You must admit, there’s nothing like a nice, hot shower at the end of a very long day. Standing under steamy water, you can almost feel the stress melt away.
It doesn’t take much to kill the shower vibe. Weak water flow, a backing-up drain or moldy tiles can all make that end-of-day routine less pleasurable. We’ve gathered some tips to ensure that when you step behind that curtain (or behind the tempered glass) all will be well in shower-land.
Wimpy water flow?
It’s easy to chalk up a wimpy water flow to low water pressure, but before you do, check your showerhead. Especially if you have hard water, mineral deposits may be the culprit. These can build up, clogging the water-flow holes.
How you clean the showerhead depends on the type you have. Newer models typically screw on to the shower arm so they’re easy to remove. Once it’s off the shower, soak it in vinegar or, for truly tough deposits, use a commercial product, such as CLR.
After soaking for about 60 minutes, used gloved hands and an old toothbrush or small scrub brush to remove the deposits. After replacing the showerhead, run water through it to remove all cleaning solution residue.
If you can’t remove the shower head, or choose not to, grab a rubber band, a plastic bag and your cleaning solution.
Place the rubber band over the showerhead arm. Fill the plastic bag with your solution and slip it over the showerhead. Use the rubber band to secure the top of the bag to the showerhead arm and allow the contraption to remain for at least 60 minutes.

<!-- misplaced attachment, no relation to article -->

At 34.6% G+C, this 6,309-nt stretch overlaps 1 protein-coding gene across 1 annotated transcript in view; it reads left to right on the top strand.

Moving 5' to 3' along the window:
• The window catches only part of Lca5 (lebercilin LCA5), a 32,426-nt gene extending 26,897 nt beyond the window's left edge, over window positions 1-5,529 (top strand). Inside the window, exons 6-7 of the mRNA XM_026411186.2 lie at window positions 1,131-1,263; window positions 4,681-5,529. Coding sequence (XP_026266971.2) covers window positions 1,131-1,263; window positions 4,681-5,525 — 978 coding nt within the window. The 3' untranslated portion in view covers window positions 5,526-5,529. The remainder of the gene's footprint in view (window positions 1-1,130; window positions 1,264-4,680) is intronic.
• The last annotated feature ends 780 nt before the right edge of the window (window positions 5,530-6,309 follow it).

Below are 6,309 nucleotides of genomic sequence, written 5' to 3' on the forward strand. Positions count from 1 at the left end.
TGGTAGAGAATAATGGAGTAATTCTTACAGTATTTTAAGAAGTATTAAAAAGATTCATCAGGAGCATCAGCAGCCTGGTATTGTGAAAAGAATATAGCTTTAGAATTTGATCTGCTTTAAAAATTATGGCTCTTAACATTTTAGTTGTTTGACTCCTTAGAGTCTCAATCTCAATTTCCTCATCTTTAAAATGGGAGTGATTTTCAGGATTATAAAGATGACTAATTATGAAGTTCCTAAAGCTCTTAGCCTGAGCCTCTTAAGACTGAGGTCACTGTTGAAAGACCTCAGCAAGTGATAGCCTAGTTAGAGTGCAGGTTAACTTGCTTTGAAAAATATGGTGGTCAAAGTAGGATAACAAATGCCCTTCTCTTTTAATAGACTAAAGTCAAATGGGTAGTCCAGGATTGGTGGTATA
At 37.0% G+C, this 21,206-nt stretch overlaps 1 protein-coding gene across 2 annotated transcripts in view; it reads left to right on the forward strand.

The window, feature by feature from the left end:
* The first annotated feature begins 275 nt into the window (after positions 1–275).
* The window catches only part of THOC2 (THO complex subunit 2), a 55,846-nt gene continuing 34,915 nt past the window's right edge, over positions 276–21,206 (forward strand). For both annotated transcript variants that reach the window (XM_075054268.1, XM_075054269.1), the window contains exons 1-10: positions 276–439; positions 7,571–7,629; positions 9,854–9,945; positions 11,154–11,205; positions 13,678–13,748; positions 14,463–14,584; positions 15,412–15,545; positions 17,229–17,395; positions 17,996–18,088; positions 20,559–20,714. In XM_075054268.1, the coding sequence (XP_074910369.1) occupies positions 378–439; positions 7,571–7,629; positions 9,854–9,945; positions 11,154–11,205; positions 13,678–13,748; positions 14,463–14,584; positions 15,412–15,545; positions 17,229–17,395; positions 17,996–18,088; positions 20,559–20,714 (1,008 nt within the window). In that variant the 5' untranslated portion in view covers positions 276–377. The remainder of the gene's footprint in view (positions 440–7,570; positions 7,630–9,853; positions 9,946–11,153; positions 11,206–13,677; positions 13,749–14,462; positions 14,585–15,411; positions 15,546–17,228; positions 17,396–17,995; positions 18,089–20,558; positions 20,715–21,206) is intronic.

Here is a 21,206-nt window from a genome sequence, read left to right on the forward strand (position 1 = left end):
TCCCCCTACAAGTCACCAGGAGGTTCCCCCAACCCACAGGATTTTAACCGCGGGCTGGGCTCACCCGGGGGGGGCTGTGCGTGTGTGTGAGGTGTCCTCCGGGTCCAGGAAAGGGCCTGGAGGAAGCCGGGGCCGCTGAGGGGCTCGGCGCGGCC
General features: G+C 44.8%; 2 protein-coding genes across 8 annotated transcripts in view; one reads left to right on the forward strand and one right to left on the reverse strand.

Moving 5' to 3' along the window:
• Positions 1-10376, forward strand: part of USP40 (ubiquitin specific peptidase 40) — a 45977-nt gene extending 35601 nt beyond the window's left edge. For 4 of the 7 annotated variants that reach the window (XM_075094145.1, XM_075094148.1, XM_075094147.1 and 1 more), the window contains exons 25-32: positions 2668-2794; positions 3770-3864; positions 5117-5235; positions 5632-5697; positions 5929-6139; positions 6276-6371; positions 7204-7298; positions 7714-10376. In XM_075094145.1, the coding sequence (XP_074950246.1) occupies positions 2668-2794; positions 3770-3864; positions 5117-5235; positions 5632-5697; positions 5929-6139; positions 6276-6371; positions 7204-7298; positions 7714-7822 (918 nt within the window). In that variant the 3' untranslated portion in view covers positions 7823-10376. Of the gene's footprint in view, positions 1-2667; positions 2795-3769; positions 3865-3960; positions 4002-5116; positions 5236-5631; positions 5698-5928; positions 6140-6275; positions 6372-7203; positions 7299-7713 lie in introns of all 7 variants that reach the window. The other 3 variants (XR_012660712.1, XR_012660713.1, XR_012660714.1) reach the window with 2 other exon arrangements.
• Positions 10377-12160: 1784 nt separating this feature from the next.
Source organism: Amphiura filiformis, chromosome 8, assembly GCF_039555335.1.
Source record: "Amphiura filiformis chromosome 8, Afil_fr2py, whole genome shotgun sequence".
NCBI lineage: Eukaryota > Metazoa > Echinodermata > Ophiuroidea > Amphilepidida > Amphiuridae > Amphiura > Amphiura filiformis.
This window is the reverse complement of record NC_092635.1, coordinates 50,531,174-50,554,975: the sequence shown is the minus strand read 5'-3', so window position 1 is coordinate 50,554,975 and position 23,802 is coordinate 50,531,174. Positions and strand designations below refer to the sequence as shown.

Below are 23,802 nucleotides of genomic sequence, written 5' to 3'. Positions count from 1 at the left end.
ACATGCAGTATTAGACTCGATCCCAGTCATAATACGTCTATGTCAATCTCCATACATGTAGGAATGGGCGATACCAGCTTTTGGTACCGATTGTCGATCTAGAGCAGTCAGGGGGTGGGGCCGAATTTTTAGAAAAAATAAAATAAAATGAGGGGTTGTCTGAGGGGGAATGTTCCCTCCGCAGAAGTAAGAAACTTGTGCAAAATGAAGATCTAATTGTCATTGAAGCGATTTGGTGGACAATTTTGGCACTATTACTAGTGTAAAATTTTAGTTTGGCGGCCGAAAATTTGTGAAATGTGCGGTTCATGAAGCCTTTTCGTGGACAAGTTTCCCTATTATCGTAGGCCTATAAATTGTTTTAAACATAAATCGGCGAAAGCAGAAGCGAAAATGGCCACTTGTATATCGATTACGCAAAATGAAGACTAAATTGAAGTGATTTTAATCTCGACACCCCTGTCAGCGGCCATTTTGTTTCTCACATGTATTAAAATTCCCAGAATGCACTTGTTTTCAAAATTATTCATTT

Remove the bag and run the shower to flush out the solution and the loosened mineral deposits.
Backed up drains
Just like our four-legged friends, we humans shed and a lot of the hair we lose ends up in the shower, when we wash our hair.
From there, it travels down the drain where, eventually, it’ll meet up with a big, ugly wad of hair and join it. So, not only does hair back up the water into the tub while you’re showering, it will eventually cause a more expensive backup if you don’t take care of it.
The easiest and least expensive “gadget” you can purchase to avoid hair clogs in the shower is a strainer that fits over the drain opening.
If you already have a clog, avoid using those chemical solutions you can buy at the supermarket or hardware store. Sure, they’re handy when you’re certain that the clog is a wad of hair, but, what if it’s a toy the kid threw down the drain?
In that case, the solution won’t clear the clog and, worse, it’ll back up onto your feet during your next shower.
“To protect yourself and your pipes, always try to dislodge a clog using common household methods before reaching for the drain cleaner,” say the experts at HIS Plumber in Newnan, GA.
Better yet, call a plumber if you are unsure of what’s causing the water to back up into the tub.
A clean shower is a dreamy shower
Mold on tile, soap scum and a ring around the shower – talk about a buzz kill! To make your shower truly Zen, get rid of the grime and keep it away.
Let’s take a look at some proven home remedies to get rid of the grime.
Combine household bleach and water (50/50) in a spray bottle. Open the bathroom window, don a breathing mask and gloves and spray the solution directly onto the mold. Allow it to sit for a few minutes and then use an old toothbrush to scrub it off the grout.
Use a clean, wet sponge to wipe away the residue.
Prevent mold buildup by using the fan in the bathroom while showering and allow it to run for about half an hour afterward.
We once met a cleaning lady who swore by the use of Tide laundry detergent (powdered) to clean soap scum from tubs and shower surrounds. It’s less abrasive than cleanser and, at least from what we witnessed, did a far better job.
Ensure that you rinse it completely, however, because it can make the surface quite slippery.
Sure, the aforementioned steps are time-consuming, but just imagine how amazingly soothing the after-shower will be.
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